Getting to Know Your Nose

Getting to Know Your Nose

Ever hear that expression, "The answer is as plain as the nose on your face?" Well, when it comes to your nose, you may have more questions than answers.

You probably pay your nose little attention, unless it's stuffy, itchy, runny, or sneezy -- something that probably happens a lot if you suffer from seasonal allergies or chronic sinusitis. But for many of us, just how the nose functions -- and why things go wrong sometimes -- is a mystery. We know that thing in the middle of our faces is our "smellinator" (sometimes we wish it weren't), but the nose also filters the air we breathe, helps equalize pressure in the ear canal, and, of course, serves as an anchor for our reading glasses.

Yup, there's more to the nose than you might think. To help clue you in to its inner workings, we've excerpted some common schnoz questions from the expanded and revised edition of YOU: The Owner's Manual, by RealAge experts Mehmet Oz, MD, and Michael Roizen, MD. (Don't worry, it's not too graphic.)

Cold and Runny
Question: Why does my nose run in the winter? -- Betty F., 46
Answer: You have small hairs, called cilia, that continually milk secretions up your nose toward the sinuses. The temperature in the nose is usually around 80 degrees Fahrenheit (put down the thermometer; trust us on this one). But it can drop during cold weather, thus paralyzing these hairs. When the cilia cannot beat fast enough, the secretions drain down with gravity, and your nose "runs" faster than an open fire hydrant.

Sun Sneezer
Question: Why do you sneeze when you look at the sun? -- Kim, 32
Answer: The culprit is the photic sneeze reflex, which usually causes more than one sneeze and occurs in approximately 10% to 25% of the population. This genetic trait is thought to occur due to an accidental crossing of third-nerve signals in your brain, at the fifth cranial nerve nucleus (remember that the next time you're playing Trivial Pursuit). If you have a parent who is a sun sneezer, you have a 50% chance of being one as well.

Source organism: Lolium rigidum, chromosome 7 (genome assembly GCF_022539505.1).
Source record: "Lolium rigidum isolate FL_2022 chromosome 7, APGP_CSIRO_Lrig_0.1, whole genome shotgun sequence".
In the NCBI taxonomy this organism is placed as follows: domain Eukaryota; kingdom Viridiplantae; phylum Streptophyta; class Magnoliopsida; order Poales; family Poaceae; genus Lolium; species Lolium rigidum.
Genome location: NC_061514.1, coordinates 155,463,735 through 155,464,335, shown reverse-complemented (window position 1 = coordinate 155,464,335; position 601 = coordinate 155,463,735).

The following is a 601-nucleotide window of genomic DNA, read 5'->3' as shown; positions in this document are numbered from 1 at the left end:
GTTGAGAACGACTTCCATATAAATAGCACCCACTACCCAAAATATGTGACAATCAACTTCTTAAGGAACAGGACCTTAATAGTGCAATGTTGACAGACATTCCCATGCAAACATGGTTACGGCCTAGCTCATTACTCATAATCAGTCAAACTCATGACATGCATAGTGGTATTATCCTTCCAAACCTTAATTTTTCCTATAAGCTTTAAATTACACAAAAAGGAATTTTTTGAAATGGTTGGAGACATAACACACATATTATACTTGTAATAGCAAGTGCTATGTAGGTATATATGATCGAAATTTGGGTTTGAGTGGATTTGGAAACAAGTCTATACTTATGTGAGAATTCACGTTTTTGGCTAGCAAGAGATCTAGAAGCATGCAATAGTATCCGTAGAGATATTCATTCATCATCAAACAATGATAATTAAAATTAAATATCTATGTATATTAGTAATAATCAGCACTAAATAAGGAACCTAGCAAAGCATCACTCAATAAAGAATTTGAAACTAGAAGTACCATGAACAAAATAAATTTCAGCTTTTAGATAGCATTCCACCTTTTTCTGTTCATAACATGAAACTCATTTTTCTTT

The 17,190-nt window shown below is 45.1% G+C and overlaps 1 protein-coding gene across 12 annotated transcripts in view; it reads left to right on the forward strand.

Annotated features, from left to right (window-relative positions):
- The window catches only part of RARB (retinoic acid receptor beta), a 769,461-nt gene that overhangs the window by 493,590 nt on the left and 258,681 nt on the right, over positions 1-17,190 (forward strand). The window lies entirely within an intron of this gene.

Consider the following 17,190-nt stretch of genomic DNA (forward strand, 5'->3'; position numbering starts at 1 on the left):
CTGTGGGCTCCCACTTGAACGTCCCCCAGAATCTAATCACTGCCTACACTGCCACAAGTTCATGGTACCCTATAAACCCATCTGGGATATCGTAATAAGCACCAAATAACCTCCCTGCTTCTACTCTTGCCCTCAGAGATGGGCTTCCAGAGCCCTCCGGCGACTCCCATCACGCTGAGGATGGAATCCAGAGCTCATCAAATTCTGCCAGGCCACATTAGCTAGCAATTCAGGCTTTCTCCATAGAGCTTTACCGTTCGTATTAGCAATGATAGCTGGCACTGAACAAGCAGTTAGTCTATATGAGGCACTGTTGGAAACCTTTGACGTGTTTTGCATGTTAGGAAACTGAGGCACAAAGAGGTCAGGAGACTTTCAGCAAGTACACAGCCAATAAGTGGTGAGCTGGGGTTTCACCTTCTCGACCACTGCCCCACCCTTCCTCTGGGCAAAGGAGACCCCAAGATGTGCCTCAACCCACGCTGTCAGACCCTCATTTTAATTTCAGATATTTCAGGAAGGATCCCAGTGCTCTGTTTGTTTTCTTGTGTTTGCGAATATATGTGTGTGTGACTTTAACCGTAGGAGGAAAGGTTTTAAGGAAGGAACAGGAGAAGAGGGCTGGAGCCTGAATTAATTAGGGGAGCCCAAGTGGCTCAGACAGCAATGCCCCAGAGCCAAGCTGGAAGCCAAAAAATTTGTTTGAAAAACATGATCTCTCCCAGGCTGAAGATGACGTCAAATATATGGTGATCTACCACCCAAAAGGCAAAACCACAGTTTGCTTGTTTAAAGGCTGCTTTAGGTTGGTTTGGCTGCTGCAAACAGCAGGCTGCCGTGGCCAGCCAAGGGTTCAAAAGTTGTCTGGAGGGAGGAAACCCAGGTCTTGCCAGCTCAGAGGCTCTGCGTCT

Tweeze Trigger
Question: Why do I sneeze when I pluck my eyebrows? -- Catherine, 38
Answer: The sneezing reflex is often considered more complex than a calculus problem. A sneeze -- whether it's induced by pepper or allergies -- starts with an irritation to your nasal passages, which excites your trigeminal nerve. The sneezing center then sends impulses back along the facial nerve to your nasal passages, mucous glands, blood vessels, and eyelids (which is the reason you close your eyes when you sneeze). Plucking a hair from your eyebrow stimulates a nearby branch of the nerve that services your nasal passages and thus can instigate the process that causes you to sneeze.

There She Blows
Question: Is it dangerous to hold in a sneeze? -- Dina B., 47
Answer: It's best to let it fly (shielded by a hankie, preferably). The air expelled by sneezes travels up to 100 miles per hour, so holding in a sneeze could do a lot of damage. Fractures in the nasal cartilage, nosebleeds, burst eardrums, hearing loss, vertigo, or detached retinas are among the things that could occur. Plus, your body is trying to clear out your throat -- and that's a good thing. To help the sneeze come out, look at a bright light. This stimulates the optic nerve, which crosses wires with the sneeze center (see "Tweeze Trigger," above). The added irritation of an adjacent nerve will get the sneeze going.

As you've learned, there's more to the nose than meets the eye. So, next time you look in the mirror, remember all that your nose does for you. And, yeah, you'd look pretty funny without it!

Medically reviewed in February 2020.

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